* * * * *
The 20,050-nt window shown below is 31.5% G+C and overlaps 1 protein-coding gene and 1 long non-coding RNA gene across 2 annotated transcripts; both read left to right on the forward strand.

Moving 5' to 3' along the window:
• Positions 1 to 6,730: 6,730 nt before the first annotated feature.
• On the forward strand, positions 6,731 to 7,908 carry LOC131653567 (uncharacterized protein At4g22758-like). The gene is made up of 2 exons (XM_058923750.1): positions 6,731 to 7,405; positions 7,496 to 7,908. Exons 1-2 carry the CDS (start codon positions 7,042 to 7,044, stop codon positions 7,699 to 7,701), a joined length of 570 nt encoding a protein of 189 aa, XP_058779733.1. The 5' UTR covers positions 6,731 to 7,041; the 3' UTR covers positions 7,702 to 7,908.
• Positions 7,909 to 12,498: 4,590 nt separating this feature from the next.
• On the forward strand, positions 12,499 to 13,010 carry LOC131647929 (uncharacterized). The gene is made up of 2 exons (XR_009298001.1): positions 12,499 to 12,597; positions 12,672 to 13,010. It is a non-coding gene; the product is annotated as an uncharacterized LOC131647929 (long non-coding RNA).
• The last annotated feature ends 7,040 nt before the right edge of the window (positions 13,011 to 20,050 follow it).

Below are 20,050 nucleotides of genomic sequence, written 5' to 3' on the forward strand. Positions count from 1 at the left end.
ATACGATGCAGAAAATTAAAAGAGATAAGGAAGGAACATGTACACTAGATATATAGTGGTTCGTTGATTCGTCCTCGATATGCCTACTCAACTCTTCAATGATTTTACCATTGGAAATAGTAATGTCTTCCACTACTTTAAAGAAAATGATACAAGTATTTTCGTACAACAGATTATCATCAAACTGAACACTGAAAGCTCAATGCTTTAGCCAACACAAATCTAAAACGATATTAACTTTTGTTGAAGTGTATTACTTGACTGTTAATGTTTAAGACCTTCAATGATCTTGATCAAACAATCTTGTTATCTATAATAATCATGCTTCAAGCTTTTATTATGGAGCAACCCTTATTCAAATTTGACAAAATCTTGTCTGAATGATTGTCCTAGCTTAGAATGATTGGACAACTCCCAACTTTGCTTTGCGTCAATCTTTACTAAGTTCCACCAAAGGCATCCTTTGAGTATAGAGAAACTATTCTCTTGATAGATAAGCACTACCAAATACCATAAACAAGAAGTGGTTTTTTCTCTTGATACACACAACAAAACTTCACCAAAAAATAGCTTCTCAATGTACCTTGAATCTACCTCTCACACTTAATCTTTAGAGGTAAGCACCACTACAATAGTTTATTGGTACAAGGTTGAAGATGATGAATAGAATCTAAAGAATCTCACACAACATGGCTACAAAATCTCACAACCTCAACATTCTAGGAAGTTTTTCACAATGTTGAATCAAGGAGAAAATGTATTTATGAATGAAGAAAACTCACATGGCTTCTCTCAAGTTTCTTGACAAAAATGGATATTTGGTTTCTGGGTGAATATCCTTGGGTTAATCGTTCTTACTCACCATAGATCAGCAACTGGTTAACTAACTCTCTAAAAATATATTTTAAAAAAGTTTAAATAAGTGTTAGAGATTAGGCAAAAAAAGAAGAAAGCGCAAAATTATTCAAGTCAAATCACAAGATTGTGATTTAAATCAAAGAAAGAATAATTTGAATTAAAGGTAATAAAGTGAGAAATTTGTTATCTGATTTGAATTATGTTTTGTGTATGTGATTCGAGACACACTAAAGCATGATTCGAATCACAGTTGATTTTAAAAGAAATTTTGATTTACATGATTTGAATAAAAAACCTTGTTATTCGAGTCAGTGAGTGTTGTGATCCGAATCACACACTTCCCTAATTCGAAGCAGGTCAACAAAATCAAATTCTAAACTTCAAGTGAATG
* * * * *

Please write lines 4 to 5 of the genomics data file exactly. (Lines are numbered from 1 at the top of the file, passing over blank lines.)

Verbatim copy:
• On the forward strand, positions 6,731 to 7,908 carry LOC131653567 (uncharacterized protein At4g22758-like). The gene is made up of 2 exons (XM_058923750.1): positions 6,731 to 7,405; positions 7,496 to 7,908. Exons 1-2 carry the CDS (start codon positions 7,042 to 7,044, stop codon positions 7,699 to 7,701), a joined length of 570 nt encoding a protein of 189 aa, XP_058779733.1. The 5' UTR covers positions 6,731 to 7,041; the 3' UTR covers positions 7,702 to 7,908.
• Positions 7,909 to 12,498: 4,590 nt separating this feature from the next.